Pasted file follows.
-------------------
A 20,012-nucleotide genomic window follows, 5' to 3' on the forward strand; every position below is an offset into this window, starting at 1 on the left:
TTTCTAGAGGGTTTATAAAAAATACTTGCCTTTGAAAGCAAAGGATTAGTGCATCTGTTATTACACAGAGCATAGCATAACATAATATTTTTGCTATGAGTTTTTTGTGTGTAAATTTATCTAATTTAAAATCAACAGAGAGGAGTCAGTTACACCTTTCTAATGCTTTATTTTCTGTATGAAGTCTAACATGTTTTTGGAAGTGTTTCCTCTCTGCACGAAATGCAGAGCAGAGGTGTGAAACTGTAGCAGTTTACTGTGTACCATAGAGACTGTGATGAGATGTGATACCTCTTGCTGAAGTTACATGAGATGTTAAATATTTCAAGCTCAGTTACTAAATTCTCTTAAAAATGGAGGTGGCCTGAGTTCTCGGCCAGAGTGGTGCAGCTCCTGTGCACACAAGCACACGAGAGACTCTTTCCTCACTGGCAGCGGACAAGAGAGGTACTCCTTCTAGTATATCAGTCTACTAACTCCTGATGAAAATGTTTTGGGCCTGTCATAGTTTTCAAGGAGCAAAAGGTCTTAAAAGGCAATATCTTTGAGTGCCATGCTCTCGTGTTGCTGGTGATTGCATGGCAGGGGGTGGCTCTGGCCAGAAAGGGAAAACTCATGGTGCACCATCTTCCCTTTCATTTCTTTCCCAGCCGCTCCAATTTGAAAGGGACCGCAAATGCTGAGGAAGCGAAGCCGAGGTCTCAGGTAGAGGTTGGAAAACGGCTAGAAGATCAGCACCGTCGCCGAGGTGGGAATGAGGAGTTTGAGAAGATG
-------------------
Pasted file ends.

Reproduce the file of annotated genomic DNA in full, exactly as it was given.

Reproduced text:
A 20,012-nucleotide genomic window follows, 5' to 3' on the forward strand; every position below is an offset into this window, starting at 1 on the left:
TTTCTAGAGGGTTTATAAAAAATACTTGCCTTTGAAAGCAAAGGATTAGTGCATCTGTTATTACACAGAGCATAGCATAACATAATATTTTTGCTATGAGTTTTTTGTGTGTAAATTTATCTAATTTAAAATCAACAGAGAGGAGTCAGTTACACCTTTCTAATGCTTTATTTTCTGTATGAAGTCTAACATGTTTTTGGAAGTGTTTCCTCTCTGCACGAAATGCAGAGCAGAGGTGTGAAACTGTAGCAGTTTACTGTGTACCATAGAGACTGTGATGAGATGTGATACCTCTTGCTGAAGTTACATGAGATGTTAAATATTTCAAGCTCAGTTACTAAATTCTCTTAAAAATGGAGGTGGCCTGAGTTCTCGGCCAGAGTGGTGCAGCTCCTGTGCACACAAGCACACGAGAGACTCTTTCCTCACTGGCAGCGGACAAGAGAGGTACTCCTTCTAGTATATCAGTCTACTAACTCCTGATGAAAATGTTTTGGGCCTGTCATAGTTTTCAAGGAGCAAAAGGTCTTAAAAGGCAATATCTTTGAGTGCCATGCTCTCGTGTTGCTGGTGATTGCATGGCAGGGGGTGGCTCTGGCCAGAAAGGGAAAACTCATGGTGCACCATCTTCCCTTTCATTTCTTTCCCAGCCGCTCCAATTTGAAAGGGACCGCAAATGCTGAGGAAGCGAAGCCGAGGTCTCAGGTAGAGGTTGGAAAACGGCTAGAAGATCAGCACCGTCGCCGAGGTGGGAATGAGGAGTTTGAGAAGATG